- When the sheriffs come, will they throw my things out on the street?
No. However, the sheriffs will remove the tenants from the home and the landlord will padlock the doors or change the locks. This means that there could be a delay of hours or days before you are able to go back inside to get anything that you have left in the home.
- How much time do I have to get my things out after the eviction?
Depending on the value of your belongings left in the home, you have 5 to 7 days after the home is padlocked to arrange with the landlord a time to remove your belongings. Landlords are only required to allow tenants one visit to the home to collect all of the property. If you leave property worth a total of $500 or less in the home, you have 5 days to retrieve it; if it is worth more than $500, you have 7 days. If you have not yet arranged to move your things in this time period, the landlord can dispose of them.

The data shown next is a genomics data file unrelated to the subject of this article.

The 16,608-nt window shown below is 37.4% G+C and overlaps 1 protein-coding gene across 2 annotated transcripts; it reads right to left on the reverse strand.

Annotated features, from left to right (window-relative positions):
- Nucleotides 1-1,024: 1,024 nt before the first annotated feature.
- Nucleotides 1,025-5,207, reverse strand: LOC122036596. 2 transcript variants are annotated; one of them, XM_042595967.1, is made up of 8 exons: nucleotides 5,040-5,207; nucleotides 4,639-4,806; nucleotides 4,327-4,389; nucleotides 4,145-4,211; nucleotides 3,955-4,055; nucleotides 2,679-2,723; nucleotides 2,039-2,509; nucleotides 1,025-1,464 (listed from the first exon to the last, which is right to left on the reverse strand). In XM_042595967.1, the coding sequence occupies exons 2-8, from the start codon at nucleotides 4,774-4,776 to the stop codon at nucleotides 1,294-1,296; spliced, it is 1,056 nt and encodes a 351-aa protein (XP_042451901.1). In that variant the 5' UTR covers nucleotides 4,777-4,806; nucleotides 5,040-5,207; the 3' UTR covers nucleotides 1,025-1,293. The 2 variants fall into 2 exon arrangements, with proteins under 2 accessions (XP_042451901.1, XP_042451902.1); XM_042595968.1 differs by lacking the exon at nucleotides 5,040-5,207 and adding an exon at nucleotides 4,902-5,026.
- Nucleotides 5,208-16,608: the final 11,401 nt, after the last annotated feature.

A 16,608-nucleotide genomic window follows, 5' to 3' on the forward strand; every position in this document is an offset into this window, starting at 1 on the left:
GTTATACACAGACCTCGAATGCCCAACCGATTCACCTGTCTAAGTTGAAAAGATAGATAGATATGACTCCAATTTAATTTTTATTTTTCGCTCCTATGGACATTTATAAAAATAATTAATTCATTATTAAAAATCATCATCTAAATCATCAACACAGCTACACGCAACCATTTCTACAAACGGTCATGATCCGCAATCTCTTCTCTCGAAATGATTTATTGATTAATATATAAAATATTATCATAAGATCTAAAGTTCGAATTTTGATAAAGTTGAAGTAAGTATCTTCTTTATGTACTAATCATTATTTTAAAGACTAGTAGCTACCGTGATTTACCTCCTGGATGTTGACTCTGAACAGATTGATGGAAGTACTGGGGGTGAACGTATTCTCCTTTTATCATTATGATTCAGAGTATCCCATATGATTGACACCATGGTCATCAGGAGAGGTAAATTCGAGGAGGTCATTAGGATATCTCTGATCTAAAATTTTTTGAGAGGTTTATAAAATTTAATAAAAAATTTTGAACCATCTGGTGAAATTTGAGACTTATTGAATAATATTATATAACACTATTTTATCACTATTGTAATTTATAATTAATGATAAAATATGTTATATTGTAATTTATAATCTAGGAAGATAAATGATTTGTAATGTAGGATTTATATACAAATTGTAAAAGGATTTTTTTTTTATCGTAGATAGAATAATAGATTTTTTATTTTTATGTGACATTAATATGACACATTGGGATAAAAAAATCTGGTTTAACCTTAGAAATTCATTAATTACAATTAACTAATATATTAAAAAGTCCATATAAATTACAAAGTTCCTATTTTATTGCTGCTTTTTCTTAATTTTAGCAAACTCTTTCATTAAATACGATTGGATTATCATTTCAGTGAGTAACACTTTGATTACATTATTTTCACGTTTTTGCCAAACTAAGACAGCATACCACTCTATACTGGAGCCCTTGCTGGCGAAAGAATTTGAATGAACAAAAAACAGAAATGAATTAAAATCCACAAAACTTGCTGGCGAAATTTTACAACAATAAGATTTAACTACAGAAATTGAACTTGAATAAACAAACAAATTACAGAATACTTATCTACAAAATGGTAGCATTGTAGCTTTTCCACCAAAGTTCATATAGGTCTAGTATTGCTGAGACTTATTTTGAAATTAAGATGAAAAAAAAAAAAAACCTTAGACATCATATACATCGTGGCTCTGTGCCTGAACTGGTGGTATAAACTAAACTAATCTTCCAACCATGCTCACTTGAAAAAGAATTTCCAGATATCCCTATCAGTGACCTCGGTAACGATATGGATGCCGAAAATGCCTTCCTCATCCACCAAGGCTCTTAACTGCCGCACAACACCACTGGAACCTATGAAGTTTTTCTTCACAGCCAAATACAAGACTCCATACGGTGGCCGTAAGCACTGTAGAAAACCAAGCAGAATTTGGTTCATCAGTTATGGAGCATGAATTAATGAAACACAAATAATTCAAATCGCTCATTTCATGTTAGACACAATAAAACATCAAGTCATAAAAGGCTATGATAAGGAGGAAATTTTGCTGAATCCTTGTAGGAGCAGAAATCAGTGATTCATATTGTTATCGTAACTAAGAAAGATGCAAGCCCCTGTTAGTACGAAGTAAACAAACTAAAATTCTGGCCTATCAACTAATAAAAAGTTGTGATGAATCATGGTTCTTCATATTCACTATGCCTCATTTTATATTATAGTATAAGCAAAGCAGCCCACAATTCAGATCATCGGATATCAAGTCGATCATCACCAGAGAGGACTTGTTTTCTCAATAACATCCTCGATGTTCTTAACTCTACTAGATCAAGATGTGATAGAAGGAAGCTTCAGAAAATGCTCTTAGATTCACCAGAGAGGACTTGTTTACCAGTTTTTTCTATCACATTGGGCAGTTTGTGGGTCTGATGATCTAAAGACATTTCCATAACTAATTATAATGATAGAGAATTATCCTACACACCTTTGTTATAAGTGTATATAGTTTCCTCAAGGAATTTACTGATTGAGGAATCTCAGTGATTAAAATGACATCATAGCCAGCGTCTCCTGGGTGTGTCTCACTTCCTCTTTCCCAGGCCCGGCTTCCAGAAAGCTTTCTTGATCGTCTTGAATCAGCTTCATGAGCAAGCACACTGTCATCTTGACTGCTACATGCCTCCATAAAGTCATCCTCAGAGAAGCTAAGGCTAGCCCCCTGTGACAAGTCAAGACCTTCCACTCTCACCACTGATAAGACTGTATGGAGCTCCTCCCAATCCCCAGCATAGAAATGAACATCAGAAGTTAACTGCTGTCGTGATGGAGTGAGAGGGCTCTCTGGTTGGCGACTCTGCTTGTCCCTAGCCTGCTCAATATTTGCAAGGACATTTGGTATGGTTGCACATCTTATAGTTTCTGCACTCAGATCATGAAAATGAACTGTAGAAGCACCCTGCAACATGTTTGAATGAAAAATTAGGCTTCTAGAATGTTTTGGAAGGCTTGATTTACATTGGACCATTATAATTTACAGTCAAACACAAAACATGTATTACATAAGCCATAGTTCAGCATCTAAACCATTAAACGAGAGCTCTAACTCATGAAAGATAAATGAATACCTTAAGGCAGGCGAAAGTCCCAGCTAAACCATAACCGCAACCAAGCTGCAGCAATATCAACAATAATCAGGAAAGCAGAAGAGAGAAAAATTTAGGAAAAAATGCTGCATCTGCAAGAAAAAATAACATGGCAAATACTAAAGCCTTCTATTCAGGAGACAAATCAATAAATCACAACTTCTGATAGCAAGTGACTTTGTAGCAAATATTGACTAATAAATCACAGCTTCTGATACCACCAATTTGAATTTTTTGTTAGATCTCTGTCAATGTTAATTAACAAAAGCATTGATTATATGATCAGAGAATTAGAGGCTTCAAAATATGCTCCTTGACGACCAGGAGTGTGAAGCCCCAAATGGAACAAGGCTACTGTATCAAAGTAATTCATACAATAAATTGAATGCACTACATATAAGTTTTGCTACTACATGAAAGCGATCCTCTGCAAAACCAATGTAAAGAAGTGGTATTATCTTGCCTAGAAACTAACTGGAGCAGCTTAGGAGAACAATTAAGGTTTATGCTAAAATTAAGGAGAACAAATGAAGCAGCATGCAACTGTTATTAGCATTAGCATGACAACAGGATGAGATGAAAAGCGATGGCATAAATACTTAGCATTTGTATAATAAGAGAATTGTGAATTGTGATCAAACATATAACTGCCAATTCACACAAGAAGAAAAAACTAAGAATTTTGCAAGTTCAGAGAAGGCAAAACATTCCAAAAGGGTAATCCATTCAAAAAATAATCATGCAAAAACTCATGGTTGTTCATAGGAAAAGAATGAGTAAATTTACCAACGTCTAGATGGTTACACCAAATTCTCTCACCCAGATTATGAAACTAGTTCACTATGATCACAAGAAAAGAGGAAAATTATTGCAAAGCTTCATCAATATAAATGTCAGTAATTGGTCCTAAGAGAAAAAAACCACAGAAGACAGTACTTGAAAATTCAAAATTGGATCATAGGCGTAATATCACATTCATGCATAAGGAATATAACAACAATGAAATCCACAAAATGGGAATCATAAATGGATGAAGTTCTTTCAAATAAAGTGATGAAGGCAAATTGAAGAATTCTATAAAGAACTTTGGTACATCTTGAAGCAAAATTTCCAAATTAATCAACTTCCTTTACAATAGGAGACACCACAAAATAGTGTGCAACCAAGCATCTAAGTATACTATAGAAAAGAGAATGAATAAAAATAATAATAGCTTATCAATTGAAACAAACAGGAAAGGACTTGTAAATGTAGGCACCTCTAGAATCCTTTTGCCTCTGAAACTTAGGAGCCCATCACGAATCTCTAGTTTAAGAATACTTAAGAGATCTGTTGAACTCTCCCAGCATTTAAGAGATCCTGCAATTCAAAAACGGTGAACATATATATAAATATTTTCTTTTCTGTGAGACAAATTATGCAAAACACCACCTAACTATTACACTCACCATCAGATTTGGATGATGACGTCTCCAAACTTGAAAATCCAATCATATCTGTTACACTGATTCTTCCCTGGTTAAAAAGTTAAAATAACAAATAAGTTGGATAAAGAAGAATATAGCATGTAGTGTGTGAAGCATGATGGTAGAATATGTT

- What happens when an eviction case is appealed?
The case is scheduled for a new trial before a District Court judge in the same county. Both the landlord and tenant will have a new opportunity to testify and present evidence and witnesses, and the judge will make a new decision about whether the landlord has proven grounds to evict the tenant.
- How can I appeal my eviction case?
Either a landlord or a tenant can appeal an eviction decision from small claims court to District Court by filing a Notice of Appeal with the clerk of court. Many tenants also file a Petition to Appeal as an Indigent and a Bond to Stay Execution (see the next two questions).
- Do I have to pay to appeal?